French language question - why the subjunctive in this example?

I’ve been reading Philip Ziegler’s biography of King Edward VIII. After describing the tour that the Prince of Wales made to the USA just after WWI, Ziegler relates various diplomats’ reactions to the tour. The French Ambassador to the USA, M. Jusserand, is quoted as saying:

Son succès a été complet auprès des gens les plus divers. Les Anglais n’ont jamais rien fait qui ait pu si utilement servir à effacer les anciennes animosités.

My question: why is the verb in the subjunctive mood in the relative clause?

Les anglais n’ont jamais rien fait qui ait pu si utilement servir à effacer les anciennes animosités.

‘The English had never done anything that might have been able to so usefully serve to efface former animosities.’

The subjunctive is used to suppose things regardless of whether they actually happen. In this example, the author is saying that this deal not only helped more than anything else the English did, it even helped more than things they might have done but didn’t. The subjunctive is a shorthand way to cover all this meaning in one word.

No, this isn’t implied in this sentence.

However, though the sentence is obviously correct, I couldn’t tell why (I’m nothing close to a grammarian). I asked my mother (who’s more competent than me on such a topic) who couldn’t tell either, but is going to try and dig up an explanation.

However, I’m wondering what tense the OP would expect instead. The alternatives could have been “n’ont jamais rien fait qui aurait pu” (conditionnel passé) or “n’ont jamais rien fait qui eût pu” (subjonctif plus-que-parfait). But if the OP was expecting, say, the indicative, it might be easier to explain why it couldn’t be used. Maybe.

Why couldn’t the use of the subjunctive in this case simply reflect the Ambassador’s desire to highlight his position as a judge, an interpreter of an historical vicissitude beyond his certain grasp? I essentially agree with Johanna, except that I, like clairobscur, don’t see any reason to assume anything about relative strength of historical possibilities. That’s going a bit too far, in my opinion.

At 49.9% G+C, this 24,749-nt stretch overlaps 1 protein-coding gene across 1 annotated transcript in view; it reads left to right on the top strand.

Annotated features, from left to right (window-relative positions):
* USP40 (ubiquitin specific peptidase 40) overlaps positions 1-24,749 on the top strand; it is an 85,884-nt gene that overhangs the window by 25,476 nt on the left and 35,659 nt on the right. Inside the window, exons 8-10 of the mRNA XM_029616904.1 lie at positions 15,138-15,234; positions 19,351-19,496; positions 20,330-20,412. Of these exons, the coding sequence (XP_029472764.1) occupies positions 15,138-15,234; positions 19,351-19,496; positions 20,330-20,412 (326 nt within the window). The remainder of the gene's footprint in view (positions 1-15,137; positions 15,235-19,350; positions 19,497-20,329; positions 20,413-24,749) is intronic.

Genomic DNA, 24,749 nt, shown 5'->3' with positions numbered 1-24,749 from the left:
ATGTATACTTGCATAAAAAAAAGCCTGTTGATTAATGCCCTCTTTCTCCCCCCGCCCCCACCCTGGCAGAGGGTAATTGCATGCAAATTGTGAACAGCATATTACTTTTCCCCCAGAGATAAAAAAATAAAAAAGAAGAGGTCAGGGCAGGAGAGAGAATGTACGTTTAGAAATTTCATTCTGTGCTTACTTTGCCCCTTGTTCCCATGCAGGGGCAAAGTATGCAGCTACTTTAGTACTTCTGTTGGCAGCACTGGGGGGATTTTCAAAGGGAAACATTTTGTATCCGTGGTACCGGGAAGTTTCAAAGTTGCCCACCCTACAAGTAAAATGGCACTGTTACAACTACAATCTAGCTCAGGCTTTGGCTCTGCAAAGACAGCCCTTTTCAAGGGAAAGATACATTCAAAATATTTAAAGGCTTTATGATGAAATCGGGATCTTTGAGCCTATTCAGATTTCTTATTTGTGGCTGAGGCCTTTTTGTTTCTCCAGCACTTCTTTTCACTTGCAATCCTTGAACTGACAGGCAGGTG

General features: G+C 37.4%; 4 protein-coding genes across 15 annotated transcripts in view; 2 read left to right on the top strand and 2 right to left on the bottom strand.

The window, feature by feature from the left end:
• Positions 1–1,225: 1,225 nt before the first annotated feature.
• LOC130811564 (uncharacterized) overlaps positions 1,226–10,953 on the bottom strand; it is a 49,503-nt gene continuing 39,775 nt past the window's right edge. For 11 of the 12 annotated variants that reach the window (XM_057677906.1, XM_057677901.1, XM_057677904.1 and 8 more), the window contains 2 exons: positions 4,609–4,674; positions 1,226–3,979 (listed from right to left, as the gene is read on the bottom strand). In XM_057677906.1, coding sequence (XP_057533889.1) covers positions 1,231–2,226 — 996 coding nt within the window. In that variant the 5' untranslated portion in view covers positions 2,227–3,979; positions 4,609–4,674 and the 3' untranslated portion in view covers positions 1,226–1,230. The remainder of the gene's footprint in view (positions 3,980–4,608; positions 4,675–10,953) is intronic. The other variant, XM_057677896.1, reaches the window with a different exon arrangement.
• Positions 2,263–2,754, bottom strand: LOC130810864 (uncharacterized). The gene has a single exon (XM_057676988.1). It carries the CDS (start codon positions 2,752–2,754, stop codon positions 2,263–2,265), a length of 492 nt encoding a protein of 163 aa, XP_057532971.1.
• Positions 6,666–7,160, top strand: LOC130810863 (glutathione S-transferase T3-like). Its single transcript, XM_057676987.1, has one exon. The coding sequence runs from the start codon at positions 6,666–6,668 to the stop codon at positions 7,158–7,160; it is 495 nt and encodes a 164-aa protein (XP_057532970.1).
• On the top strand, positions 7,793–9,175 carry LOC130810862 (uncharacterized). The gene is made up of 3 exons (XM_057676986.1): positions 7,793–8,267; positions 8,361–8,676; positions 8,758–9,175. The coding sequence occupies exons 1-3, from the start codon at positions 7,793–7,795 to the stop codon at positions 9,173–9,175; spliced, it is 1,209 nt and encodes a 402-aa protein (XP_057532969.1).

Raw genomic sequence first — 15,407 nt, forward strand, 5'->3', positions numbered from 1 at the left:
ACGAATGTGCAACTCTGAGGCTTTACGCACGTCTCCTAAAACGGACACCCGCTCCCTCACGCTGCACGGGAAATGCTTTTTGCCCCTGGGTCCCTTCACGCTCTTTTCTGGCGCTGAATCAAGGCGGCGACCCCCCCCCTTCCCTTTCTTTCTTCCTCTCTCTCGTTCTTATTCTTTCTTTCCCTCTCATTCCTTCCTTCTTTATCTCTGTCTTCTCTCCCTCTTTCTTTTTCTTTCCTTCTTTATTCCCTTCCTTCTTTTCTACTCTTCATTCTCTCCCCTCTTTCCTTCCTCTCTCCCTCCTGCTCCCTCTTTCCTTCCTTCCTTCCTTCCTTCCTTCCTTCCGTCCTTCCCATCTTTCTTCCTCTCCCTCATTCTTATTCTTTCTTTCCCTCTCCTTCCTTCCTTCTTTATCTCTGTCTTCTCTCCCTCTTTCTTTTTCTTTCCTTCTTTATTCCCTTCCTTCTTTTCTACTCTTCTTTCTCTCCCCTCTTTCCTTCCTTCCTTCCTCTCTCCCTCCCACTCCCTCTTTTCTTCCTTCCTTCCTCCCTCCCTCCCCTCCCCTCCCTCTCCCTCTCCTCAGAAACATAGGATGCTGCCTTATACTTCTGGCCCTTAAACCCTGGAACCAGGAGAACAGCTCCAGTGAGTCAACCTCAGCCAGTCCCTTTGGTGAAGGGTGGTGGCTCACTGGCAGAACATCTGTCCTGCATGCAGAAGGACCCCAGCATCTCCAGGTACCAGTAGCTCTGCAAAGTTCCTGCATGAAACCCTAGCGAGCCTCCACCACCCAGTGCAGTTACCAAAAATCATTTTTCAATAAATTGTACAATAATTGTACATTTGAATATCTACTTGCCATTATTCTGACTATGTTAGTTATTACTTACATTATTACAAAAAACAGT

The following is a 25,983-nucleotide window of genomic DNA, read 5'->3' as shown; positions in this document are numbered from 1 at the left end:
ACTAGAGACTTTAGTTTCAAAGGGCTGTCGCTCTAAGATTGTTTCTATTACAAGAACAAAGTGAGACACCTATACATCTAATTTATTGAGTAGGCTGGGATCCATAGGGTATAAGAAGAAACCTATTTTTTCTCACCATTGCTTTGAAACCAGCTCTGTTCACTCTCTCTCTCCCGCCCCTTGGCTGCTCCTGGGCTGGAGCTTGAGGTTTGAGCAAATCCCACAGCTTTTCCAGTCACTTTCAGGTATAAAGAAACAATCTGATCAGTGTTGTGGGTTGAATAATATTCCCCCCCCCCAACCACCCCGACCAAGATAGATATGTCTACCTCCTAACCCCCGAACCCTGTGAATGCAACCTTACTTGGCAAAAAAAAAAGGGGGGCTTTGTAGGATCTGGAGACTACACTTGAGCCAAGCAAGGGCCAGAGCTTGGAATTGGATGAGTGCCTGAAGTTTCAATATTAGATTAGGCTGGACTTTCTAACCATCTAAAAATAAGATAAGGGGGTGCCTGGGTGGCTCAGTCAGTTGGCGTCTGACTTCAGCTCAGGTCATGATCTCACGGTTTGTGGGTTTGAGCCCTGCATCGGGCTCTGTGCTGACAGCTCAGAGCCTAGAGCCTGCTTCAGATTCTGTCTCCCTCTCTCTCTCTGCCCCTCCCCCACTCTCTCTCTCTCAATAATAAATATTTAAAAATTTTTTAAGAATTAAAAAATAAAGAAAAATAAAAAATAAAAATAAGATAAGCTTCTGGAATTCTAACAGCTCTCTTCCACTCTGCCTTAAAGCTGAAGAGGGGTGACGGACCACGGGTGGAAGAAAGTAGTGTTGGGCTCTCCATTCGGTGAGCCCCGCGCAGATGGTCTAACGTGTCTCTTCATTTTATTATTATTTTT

I don’t have Grévisse handy, but I’m almost certain the explanation is likely to be fairly simple and straightforward – after all, there’s little doubt about the sense of the sentence, just about the reason for choosing the subjunctive rather than, say, the conditional. I’ll try to look it up and we can compare answers later after a bit more research.

The subjunctive is required after superlatives in French - and “jamais rien” is serving here as a superlative.


Rereading the same page, I’d like to change my statement to “after a preceding” negative, please Alex :smack:

I still feel that “jamais rien” has the sense of a superlative, but here I think it’s the “negative precedent” rule that’s kicking in.

Thanks clairobscur. That would be great. I was hoping for a “grammatical” explanation rather than a “stylistic” one.

I was expecting the conditionnel passé.

That was my guess too, although I wasn’t sure whether *jamais rien * quite fitted the bill as a superlative.

If I be not mistaken, it were correct to say that French grammar calls for the subjunctive in far more, and more common, usages than does English. Would that the English usage were clearer!

Be that as it may, English does just fine without, as it were.